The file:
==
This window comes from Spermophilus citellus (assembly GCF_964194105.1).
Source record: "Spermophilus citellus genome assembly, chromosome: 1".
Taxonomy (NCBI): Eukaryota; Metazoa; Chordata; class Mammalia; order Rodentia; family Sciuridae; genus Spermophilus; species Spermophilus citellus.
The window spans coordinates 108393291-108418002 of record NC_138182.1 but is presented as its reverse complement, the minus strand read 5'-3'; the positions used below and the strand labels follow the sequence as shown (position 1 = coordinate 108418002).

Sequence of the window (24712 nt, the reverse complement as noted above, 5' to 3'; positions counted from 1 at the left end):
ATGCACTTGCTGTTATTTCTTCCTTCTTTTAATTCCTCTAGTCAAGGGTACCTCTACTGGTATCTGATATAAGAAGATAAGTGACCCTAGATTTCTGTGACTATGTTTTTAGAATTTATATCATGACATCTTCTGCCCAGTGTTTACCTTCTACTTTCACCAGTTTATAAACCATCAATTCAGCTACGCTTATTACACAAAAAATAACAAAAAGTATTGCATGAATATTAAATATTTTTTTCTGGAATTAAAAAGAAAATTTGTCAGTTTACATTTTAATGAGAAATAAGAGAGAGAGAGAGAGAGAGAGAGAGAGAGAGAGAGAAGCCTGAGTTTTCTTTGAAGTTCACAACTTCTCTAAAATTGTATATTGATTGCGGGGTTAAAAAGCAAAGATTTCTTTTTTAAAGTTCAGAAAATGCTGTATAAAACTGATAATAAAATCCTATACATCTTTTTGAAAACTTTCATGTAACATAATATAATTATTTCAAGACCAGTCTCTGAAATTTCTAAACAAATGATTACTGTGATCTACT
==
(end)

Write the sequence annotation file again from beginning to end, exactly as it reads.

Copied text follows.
This window comes from Spermophilus citellus (assembly GCF_964194105.1).
Source record: "Spermophilus citellus genome assembly, chromosome: 1".
Taxonomy (NCBI): Eukaryota; Metazoa; Chordata; class Mammalia; order Rodentia; family Sciuridae; genus Spermophilus; species Spermophilus citellus.
The window spans coordinates 108393291-108418002 of record NC_138182.1 but is presented as its reverse complement, the minus strand read 5'-3'; the positions used below and the strand labels follow the sequence as shown (position 1 = coordinate 108418002).

Sequence of the window (24712 nt, the reverse complement as noted above, 5' to 3'; positions counted from 1 at the left end):
ATGCACTTGCTGTTATTTCTTCCTTCTTTTAATTCCTCTAGTCAAGGGTACCTCTACTGGTATCTGATATAAGAAGATAAGTGACCCTAGATTTCTGTGACTATGTTTTTAGAATTTATATCATGACATCTTCTGCCCAGTGTTTACCTTCTACTTTCACCAGTTTATAAACCATCAATTCAGCTACGCTTATTACACAAAAAATAACAAAAAGTATTGCATGAATATTAAATATTTTTTTCTGGAATTAAAAAGAAAATTTGTCAGTTTACATTTTAATGAGAAATAAGAGAGAGAGAGAGAGAGAGAGAGAGAGAGAGAGAGAAGCCTGAGTTTTCTTTGAAGTTCACAACTTCTCTAAAATTGTATATTGATTGCGGGGTTAAAAAGCAAAGATTTCTTTTTTAAAGTTCAGAAAATGCTGTATAAAACTGATAATAAAATCCTATACATCTTTTTGAAAACTTTCATGTAACATAATATAATTATTTCAAGACCAGTCTCTGAAATTTCTAAACAAATGATTACTGTGATCTACT